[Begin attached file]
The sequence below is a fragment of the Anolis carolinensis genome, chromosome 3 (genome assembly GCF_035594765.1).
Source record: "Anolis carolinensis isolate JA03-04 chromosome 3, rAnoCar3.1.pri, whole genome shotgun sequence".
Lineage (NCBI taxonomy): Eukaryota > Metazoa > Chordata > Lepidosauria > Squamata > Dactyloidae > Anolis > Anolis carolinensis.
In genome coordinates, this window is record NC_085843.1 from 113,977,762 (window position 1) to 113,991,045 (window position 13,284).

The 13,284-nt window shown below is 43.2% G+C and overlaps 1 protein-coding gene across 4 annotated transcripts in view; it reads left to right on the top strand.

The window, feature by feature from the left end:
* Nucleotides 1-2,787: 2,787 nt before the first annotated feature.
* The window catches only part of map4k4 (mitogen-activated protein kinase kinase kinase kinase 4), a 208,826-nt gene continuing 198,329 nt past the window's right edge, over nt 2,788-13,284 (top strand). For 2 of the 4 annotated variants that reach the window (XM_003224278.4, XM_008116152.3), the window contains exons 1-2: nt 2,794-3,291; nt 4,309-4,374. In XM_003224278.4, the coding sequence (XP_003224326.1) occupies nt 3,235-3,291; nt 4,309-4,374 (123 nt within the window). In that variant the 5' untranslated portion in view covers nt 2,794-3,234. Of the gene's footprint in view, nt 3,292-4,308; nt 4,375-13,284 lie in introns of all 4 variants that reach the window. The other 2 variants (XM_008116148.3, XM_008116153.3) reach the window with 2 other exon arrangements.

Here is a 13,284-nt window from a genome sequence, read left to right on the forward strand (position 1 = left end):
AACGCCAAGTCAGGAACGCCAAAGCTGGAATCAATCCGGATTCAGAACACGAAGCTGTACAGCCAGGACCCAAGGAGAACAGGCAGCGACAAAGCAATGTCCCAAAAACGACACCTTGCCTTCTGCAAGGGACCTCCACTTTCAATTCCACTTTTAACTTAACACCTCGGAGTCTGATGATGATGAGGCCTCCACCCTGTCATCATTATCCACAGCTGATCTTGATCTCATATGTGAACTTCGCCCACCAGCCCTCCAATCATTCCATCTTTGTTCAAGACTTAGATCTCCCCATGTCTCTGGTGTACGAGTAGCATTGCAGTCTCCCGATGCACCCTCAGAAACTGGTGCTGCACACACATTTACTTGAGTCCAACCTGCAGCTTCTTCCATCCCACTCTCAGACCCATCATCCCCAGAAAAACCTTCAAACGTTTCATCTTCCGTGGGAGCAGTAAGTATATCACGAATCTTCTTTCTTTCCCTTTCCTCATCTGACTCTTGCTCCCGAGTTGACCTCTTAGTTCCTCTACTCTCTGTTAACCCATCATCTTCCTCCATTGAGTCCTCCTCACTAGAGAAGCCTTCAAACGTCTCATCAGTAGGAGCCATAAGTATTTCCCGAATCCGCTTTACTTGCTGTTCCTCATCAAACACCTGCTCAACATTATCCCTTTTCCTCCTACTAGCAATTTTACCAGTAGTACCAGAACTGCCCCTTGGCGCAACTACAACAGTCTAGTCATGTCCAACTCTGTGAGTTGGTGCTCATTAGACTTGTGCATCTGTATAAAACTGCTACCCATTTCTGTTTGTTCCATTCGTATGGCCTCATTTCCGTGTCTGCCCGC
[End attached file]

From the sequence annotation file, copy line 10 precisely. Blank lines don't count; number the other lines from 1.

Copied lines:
AACGCCAAGTCAGGAACGCCAAAGCTGGAATCAATCCGGATTCAGAACACGAAGCTGTACAGCCAGGACCCAAGGAGAACAGGCAGCGACAAAGCAATGTCCCAAAAACGACACCTTGCCTTCTGCAAGGGACCTCCACTTTCAATTCCACTTTTAACTTAACACCTCGGAGTCTGATGATGATGAGGCCTCCACCCTGTCATCATTATCCACAGCTGATCTTGATCTCATATGTGAACTTCGCCCACCAGCCCTCCAATCATTCCATCTTTGTTCAAGACTTAGATCTCCCCATGTCTCTGGTGTACGAGTAGCATTGCAGTCTCCCGATGCACCCTCAGAAACTGGTGCTGCACACACATTTACTTGAGTCCAACCTGCAGCTTCTTCCATCCCACTCTCAGACCCATCATCCCCAGAAAAACCTTCAAACGTTTCATCTTCCGTGGGAGCAGTAAGTATATCACGAATCTTCTTTCTTTCCCTTTCCTCATCTGACTCTTGCTCCCGAGTTGACCTCTTAGTTCCTCTACTCTCTGTTAACCCATCATCTTCCTCCATTGAGTCCTCCTCACTAGAGAAGCCTTCAAACGTCTCATCAGTAGGAGCCATAAGTATTTCCCGAATCCGCTTTACTTGCTGTTCCTCATCAAACACCTGCTCAACATTATCCCTTTTCCTCCTACTAGCAATTTTACCAGTAGTACCAGAACTGCCCCTTGGCGCAACTACAACAGTCTAGTCATGTCCAACTCTGTGAGTTGGTGCTCATTAGACTTGTGCATCTGTATAAAACTGCTACCCATTTCTGTTTGTTCCATTCGTATGGCCTCATTTCCGTGTCTGCCCGC